Check with your tax advisor about the possible tax/income/implications to rental properties. Schedule E's and depreciation can be beneficial if you plan properly and these things fit your needs.

Some cons are that you as the owner run the risk that your tenant/prospect may not execute the purchase at the end of the terms. In the process they could do some long term damage to your property that could cost a lot more than it is worth.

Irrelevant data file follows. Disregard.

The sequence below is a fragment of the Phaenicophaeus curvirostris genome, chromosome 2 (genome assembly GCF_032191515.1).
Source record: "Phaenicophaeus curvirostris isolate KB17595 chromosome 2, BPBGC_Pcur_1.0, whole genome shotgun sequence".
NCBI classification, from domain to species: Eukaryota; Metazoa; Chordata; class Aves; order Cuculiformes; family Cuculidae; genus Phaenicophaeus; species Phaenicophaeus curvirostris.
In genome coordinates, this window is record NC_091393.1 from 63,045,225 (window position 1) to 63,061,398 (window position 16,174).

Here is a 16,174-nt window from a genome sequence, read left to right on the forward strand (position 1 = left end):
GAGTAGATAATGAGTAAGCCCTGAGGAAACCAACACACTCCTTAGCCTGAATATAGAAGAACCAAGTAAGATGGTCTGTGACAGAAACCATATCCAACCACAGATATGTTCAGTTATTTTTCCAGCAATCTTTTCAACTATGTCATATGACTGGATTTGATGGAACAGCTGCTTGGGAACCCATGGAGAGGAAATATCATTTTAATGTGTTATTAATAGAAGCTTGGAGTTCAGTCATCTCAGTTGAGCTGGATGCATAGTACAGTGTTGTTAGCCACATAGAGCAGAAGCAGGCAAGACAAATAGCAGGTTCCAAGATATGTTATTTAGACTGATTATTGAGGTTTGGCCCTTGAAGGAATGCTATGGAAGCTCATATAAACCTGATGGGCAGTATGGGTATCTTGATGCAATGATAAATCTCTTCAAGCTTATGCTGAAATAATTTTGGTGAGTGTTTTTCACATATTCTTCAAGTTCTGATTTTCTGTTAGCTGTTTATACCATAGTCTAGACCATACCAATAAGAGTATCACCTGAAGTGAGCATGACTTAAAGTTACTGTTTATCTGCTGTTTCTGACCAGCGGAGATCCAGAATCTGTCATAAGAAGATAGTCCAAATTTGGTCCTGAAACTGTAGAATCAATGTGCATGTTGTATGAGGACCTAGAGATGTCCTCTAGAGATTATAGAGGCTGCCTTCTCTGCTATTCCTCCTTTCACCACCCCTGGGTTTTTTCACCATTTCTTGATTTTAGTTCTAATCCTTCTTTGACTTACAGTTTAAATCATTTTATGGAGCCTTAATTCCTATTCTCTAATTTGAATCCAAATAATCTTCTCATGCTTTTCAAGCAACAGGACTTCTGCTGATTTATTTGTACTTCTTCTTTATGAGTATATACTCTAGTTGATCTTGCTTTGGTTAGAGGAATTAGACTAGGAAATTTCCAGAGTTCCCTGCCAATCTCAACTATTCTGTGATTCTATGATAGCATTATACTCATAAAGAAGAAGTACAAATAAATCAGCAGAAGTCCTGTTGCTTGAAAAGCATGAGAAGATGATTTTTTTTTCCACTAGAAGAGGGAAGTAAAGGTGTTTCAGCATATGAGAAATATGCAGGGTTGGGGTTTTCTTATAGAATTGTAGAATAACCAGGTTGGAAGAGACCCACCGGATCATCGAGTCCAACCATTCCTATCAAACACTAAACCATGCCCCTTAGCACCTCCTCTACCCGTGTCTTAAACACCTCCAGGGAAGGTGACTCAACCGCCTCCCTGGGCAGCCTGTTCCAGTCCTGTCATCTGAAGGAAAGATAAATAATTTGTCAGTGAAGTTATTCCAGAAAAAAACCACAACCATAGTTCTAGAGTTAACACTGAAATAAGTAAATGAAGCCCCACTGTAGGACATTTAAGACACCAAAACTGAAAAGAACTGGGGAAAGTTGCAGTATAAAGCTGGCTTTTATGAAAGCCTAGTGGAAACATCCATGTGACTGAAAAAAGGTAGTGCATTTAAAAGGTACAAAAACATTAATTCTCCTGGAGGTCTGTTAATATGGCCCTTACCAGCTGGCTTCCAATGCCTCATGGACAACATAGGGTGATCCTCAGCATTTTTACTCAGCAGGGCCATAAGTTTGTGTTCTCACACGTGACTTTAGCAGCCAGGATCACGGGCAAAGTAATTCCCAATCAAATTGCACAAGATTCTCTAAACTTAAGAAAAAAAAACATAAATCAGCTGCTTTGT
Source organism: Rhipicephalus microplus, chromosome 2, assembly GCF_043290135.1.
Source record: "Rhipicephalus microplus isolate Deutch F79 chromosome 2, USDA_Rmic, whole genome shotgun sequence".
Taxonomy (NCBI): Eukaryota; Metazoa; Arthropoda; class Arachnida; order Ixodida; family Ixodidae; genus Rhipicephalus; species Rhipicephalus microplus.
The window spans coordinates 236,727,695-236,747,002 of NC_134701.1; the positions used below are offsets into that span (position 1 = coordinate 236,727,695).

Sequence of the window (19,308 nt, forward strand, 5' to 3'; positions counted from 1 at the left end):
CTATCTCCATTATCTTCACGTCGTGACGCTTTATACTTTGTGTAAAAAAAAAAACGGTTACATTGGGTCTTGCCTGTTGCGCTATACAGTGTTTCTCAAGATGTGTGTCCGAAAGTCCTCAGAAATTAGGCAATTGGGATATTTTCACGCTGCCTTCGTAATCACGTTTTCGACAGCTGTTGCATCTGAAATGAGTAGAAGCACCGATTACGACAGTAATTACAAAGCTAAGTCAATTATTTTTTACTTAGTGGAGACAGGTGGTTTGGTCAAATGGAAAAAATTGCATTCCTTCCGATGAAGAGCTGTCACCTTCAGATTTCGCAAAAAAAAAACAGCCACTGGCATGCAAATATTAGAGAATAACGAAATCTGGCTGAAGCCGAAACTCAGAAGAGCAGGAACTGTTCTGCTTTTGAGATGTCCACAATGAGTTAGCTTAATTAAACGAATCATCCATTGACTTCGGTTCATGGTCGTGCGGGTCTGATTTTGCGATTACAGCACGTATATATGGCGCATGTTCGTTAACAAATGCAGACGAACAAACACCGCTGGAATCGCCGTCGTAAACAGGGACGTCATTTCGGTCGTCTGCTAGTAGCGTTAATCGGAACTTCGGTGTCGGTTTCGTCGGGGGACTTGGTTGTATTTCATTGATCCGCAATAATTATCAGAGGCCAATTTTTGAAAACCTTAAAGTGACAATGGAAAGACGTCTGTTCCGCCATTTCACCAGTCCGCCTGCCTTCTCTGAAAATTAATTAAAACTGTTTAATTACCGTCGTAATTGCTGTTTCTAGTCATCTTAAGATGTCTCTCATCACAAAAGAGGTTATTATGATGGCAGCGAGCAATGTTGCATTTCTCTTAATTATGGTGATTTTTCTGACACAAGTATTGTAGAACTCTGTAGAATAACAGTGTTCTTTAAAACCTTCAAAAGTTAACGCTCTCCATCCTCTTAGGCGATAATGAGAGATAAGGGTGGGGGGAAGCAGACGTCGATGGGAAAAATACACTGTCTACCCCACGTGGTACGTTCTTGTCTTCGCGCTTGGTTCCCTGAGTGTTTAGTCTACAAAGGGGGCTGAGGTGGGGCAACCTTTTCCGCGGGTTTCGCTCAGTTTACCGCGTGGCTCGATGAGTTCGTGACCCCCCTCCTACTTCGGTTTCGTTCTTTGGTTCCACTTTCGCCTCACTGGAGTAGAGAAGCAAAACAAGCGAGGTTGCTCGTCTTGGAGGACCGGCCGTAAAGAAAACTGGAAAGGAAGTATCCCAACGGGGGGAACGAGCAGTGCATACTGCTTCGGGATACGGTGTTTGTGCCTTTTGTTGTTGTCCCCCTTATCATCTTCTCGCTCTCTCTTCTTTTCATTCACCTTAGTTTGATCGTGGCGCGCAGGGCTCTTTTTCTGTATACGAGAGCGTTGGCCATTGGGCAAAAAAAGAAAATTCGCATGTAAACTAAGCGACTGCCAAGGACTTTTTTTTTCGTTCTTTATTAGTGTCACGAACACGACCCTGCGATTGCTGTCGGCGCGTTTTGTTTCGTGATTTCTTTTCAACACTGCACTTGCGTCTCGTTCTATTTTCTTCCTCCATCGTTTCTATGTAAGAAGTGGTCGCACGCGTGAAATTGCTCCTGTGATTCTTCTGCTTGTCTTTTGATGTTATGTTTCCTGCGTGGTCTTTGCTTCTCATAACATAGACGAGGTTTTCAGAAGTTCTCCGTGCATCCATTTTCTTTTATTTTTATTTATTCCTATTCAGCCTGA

Maybe you have trouble finding a good management co./tax advisor/tenant and/or you aren't ready/prepared to take on the additional risk/liabilities and headaches.

Executing the purchase option isn't a guarantee but a contingency that runs a higher risk than selling.

It's really a tough call but weigh the factors most important to you and go for it....
0 votes Thank Flag Link Mon Jan 9, 2012
The cons include - but are not limited to - you risk overpaying for the property in order to get favorable terms, and then the owner/seller doesn't keep the payments current so they get foreclosed upon, leaving you in the lurch.
0 votes Thank Flag Link Mon Jan 9, 2012